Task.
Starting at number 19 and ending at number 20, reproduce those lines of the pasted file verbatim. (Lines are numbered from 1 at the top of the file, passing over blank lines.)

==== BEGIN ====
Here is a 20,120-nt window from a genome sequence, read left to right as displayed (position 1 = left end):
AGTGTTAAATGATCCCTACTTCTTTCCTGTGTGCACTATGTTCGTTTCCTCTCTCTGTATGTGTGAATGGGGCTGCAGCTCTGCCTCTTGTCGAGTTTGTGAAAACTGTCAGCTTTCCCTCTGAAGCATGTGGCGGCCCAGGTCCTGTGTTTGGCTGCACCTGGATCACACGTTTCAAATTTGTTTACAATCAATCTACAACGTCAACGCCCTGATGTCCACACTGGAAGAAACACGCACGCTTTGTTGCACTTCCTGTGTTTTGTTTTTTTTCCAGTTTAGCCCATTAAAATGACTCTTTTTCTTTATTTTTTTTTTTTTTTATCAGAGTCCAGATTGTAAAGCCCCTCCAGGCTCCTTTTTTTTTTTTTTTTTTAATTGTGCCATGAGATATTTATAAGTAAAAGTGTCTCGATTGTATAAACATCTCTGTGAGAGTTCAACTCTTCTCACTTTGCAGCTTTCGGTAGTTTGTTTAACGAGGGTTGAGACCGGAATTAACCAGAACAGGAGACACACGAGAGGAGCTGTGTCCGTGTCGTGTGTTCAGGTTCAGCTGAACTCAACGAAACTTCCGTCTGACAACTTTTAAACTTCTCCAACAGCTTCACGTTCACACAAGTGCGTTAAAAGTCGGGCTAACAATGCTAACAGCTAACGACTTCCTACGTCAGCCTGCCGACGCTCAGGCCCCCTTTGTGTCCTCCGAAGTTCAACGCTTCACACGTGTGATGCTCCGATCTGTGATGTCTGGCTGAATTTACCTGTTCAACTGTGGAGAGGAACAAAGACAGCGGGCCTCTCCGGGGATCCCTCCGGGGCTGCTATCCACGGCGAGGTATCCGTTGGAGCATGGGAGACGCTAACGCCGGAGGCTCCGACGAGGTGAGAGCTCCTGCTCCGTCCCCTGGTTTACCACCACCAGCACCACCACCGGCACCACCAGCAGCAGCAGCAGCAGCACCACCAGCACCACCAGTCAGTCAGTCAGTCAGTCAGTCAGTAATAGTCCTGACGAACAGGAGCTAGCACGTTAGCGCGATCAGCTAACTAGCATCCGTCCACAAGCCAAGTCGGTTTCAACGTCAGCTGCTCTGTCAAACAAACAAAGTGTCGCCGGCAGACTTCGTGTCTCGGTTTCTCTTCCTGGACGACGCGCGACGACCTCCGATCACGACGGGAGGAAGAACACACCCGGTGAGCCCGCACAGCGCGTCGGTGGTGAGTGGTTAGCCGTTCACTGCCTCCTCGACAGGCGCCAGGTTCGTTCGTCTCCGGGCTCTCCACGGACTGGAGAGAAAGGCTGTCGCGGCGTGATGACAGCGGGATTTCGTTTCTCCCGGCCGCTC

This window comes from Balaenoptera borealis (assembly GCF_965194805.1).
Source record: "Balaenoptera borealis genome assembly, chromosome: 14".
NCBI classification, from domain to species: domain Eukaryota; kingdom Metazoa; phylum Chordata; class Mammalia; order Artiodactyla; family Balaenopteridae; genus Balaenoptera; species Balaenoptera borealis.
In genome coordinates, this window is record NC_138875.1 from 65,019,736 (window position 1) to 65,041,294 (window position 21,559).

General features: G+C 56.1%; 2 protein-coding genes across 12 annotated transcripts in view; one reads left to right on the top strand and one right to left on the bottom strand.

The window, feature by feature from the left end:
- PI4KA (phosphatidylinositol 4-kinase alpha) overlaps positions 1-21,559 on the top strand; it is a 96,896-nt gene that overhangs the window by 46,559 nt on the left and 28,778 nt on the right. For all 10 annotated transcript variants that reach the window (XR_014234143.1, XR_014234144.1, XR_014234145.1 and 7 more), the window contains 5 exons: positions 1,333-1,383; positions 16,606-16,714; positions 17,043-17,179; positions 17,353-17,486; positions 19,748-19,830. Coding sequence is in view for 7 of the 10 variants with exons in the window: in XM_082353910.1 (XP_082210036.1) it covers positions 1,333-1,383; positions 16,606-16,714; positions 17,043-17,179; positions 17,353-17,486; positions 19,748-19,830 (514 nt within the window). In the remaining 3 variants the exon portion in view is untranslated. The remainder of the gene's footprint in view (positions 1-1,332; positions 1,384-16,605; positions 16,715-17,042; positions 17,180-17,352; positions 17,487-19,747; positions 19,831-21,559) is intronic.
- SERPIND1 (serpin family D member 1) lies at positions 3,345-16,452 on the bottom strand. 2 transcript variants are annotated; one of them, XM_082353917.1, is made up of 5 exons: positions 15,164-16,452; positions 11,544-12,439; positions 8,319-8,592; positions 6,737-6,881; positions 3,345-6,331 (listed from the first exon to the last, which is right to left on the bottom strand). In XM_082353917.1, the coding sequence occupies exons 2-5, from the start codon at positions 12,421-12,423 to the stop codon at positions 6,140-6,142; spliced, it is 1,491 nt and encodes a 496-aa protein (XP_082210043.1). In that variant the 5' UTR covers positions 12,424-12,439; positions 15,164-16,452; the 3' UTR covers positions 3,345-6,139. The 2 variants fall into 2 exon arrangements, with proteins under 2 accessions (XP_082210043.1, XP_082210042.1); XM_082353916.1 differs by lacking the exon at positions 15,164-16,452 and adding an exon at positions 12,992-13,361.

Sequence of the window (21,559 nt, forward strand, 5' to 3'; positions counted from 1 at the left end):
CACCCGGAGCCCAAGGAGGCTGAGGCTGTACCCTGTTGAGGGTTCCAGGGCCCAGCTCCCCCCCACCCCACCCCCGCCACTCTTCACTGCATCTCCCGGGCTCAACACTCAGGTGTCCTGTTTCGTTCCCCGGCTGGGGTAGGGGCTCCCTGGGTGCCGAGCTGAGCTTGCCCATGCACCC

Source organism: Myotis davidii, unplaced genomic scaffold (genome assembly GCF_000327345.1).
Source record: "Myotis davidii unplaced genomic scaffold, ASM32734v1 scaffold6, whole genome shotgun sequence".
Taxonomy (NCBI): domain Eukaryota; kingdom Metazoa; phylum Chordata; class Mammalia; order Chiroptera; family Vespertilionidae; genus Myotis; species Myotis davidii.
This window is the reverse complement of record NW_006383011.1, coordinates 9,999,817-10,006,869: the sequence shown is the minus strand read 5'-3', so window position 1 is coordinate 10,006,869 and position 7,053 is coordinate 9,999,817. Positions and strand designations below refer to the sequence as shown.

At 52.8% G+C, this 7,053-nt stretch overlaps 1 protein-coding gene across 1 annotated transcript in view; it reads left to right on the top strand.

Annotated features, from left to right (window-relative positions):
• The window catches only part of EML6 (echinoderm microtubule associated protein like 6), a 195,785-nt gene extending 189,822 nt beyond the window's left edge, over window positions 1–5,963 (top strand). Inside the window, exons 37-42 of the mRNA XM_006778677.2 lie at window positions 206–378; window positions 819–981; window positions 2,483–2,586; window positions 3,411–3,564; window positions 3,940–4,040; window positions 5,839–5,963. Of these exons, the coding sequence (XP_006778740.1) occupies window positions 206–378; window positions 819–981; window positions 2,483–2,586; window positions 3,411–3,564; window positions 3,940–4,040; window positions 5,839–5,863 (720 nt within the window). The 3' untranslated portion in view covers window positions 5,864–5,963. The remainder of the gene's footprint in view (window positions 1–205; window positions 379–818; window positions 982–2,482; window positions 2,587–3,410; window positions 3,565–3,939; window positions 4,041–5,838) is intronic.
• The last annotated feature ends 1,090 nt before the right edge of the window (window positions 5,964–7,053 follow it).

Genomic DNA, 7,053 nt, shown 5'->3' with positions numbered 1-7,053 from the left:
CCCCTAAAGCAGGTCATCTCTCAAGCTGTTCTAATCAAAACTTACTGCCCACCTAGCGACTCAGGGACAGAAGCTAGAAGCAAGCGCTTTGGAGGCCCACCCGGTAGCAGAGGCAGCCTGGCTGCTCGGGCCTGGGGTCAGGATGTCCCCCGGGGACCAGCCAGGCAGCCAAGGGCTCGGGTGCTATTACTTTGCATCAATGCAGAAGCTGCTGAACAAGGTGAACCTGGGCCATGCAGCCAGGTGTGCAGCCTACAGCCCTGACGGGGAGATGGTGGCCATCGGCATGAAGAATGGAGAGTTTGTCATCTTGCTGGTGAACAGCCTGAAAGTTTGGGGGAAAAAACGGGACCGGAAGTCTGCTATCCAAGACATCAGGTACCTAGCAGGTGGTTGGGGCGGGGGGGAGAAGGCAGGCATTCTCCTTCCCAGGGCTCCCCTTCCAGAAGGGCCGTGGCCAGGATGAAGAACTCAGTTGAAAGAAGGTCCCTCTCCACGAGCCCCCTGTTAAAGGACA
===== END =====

• The window catches only part of EML6 (echinoderm microtubule associated protein like 6), a 195,785-nt gene extending 189,822 nt beyond the window's left edge, over window positions 1–5,963 (top strand). Inside the window, exons 37-42 of the mRNA XM_006778677.2 lie at window positions 206–378; window positions 819–981; window positions 2,483–2,586; window positions 3,411–3,564; window positions 3,940–4,040; window positions 5,839–5,963. Of these exons, the coding sequence (XP_006778740.1) occupies window positions 206–378; window positions 819–981; window positions 2,483–2,586; window positions 3,411–3,564; window positions 3,940–4,040; window positions 5,839–5,863 (720 nt within the window). The 3' untranslated portion in view covers window positions 5,864–5,963. The remainder of the gene's footprint in view (window positions 1–205; window positions 379–818; window positions 982–2,482; window positions 2,587–3,410; window positions 3,565–3,939; window positions 4,041–5,838) is intronic.
• The last annotated feature ends 1,090 nt before the right edge of the window (window positions 5,964–7,053 follow it).